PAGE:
What do you mean I’m “at risk”?

By Blair Lundborg

19do you not know that your body is a temple of the Holy Spirit within you, which you have from God, and that you are not your own? 20For you were bought with a price; therefore, glorify God in your body.  (I Cor 6:19-20)

fitbitIt was one of the many e-mails that we rostered ministers get from Portico. It was an invitation to participate in a program to improve my overall health. The carrot was additional wellness dollars for me to spend on medications or the health care deductible. I don’t like to leave money on the table, so I explored the offer more carefully. It was a 16-week plan designed to help lower my risk of type II diabetes, high blood pressure and high cholesterol. The program is called Omada. Some of you received the same invitation. Congratulations. Welcome to the “at risk” club.

If I signed up, they were going to provide a health coach, an app to track my progress, written resources to teach me a healthier lifestyle, AND a fancy smart scale that would track and upload my daily weigh ins. Portico was picking up the tab for the program and throwing in a bunch of wellness dollars to boot. How could I say no?

Later I learned that the reason Portico “invited” me to participate in Omada is that my recent blood work indicated that I was at “higher risk” of type II diabetes, high blood pressure and high cholesterol. That was not a news flash for me. I come by it honestly. It’s in my genes. Both of my parents and grandparents had the same risk factors. I’m grateful that Portico is interested in helping me address these health challenges, even if it is to save money on how much is spent on treating my long-term health risks.

I try to eat healthy and exercise regularly. Omada has been a good motivation to be more intentional about living a healthier and more active lifestyle. Sometimes it’s a challenge. The kind of work we do doesn’t always help. We often sit for extended periods at our desks, in our cars, in meetings. We are often guests at meals where healthy eating is a challenge. Add to that a full calendar and the stress of our work and we have a recipe for health challenges.

You have probably heard the news that sitting is the new smoking. Even for those who exercise on a regular basis, sitting for prolonged periods of time is a risk factor for early death. How much sitting is too much? The general consensus is an hour or more. Researchers are telling us that people who sit for less than 30 minutes at a time have the lowest risk of early death. It is recommended that we raise our heart rates through physical activity at least once every hour.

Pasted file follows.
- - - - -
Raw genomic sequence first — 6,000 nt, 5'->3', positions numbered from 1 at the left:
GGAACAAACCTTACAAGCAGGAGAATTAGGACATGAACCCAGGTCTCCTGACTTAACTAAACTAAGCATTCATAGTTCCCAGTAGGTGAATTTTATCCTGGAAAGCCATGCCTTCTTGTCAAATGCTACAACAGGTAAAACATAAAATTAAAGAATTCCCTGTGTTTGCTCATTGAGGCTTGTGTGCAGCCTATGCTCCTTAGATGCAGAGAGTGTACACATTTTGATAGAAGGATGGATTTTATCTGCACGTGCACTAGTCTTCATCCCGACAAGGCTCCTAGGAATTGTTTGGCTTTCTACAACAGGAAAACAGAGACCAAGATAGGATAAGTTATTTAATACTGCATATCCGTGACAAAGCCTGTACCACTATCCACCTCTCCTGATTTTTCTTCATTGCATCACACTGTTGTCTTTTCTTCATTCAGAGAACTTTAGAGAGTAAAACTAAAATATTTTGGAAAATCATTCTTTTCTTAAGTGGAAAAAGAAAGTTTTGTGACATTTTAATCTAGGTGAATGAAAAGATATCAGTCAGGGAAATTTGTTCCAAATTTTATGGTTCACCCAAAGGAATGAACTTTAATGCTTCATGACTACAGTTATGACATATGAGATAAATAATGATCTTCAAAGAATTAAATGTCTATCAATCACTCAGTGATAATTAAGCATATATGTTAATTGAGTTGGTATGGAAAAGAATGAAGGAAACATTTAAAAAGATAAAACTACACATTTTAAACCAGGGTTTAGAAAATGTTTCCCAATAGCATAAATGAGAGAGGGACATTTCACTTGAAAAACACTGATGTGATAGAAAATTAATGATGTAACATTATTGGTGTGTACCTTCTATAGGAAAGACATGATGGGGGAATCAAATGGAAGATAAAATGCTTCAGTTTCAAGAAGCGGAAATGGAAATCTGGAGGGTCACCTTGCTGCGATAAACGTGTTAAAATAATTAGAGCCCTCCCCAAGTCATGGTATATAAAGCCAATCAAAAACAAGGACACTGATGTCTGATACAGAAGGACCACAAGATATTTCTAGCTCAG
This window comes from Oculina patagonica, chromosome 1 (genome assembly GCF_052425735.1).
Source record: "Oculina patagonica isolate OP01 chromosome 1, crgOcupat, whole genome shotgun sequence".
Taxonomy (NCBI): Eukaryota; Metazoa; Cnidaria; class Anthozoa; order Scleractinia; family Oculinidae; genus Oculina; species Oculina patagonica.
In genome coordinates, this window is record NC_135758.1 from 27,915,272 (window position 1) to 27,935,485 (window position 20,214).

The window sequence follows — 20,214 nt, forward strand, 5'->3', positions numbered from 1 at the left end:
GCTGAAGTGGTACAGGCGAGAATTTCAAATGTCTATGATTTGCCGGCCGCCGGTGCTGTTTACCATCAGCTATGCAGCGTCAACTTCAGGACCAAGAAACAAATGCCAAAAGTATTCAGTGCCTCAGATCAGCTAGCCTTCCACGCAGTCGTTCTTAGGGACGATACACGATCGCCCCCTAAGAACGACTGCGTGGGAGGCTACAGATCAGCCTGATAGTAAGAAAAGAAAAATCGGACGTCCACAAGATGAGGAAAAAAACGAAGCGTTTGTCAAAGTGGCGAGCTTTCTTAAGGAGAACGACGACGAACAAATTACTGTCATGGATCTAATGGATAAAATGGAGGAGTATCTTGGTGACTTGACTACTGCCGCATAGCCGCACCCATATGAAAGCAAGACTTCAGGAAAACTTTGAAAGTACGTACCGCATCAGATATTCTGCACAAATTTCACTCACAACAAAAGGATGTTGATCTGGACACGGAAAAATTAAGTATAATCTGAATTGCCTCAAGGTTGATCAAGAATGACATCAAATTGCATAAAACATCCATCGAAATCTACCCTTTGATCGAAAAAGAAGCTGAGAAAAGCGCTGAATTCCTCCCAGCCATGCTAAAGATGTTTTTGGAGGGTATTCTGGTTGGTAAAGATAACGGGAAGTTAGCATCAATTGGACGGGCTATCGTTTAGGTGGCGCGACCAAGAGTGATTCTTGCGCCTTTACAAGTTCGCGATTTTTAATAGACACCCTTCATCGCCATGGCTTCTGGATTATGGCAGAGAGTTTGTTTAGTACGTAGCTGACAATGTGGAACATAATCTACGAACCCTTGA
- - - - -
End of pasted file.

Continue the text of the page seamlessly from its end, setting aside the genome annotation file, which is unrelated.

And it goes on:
Remember those Fitbit activity trackers the Synod gave to rostered leaders a few years back? Most of those have bit the dust or been through the wash so many times they no longer work. I’m on my third Fitbit since the Synod’s freebie, partly because I’m a sucker for gadgets. But this particular gadget has been instrumental in changing my behavior in a positive way.

OK, I admit I get annoyed when my Fitbit vibrates on my wrist with a reminder that I’ve been sitting too long. My temptation is hit the “snooze” button. This gadget has trained me to think twice about ignoring the reminder. Looks like I’m not much different than Pavlov’s dog. I get up from my desk, make a couple of laps around the office. If I’m on my phone, I take the caller on a walk with me. Sometimes I do the budget Stairmaster thing and climb the eight floors of steps in the Wells Fargo building where the Synod office is housed. The Fitbit rewards me with another “buzz” and positive message to keep up the good work. I don’t always reach my daily goals, but I’m giving it my best effort. For the times I fail there’s always God’s amazing grace (grin).

As a demographic, rostered ministers are less healthy than the general population. We are more sedentary, overweight, stressed, and older than other professionals. Some of that is beyond our control. Most of it isn’t. Taking care of our health is really a matter of stewardship. Caring for our health is the first step in being able to care for others in our ministries. It takes work. Sometimes it feels like another job to check off our To-do list. Some of us need gimmicks like Fitbits and smart scales to keep us motivated. Whatever it takes, it is worth it. We are more effective leaders when we are healthy.

As the summer months wind down, let’s take some time to do a health check inventory. Let’s do it before the increased pace of the Fall Schedule. Be sure to take some of your vacation time if you haven’t done so already. Be faithful about your days off by making them a genuine sabbath time. Give some thought to what you eat and how it makes you feel. Join Omada if you’re so inclined. Find an accountability partner to keep on track. Whatever it takes, remember that “your body is a temple of the Holy Spirit within you, which you have from God” (I Cor 6:19). We only get one body. Let’s try to do the best job of caring for it as we answer God’s call to care for others.

Colorado Youth Bless Baytown Congregation

Over a thousand miles from St. Paul’s Lutheran Church in Baytown, is the congregation of Christ Lutheran Church in Highlands Ranch, Colorado. But that distance did not stop members of Christ Lutheran from wanting to help out after the devastation of Hurricane Harvey.

Colorado youth helping Baytown 2

So when 39 youth and 12 adults from Christ Lutheran attended the ELCA Youth Gathering this past month, they headed to Baytown to help those still recovering. “We’ve done anything and everything here at the church,” said Gary Knutston, youth director. “We’ve been repainting benches, helped with the food pantries on Monday, we’ve done landscaping and fixed the lighting in the hall.” They group also fixed fences, and a wheelchair ramp, and other various tasks around Baytown.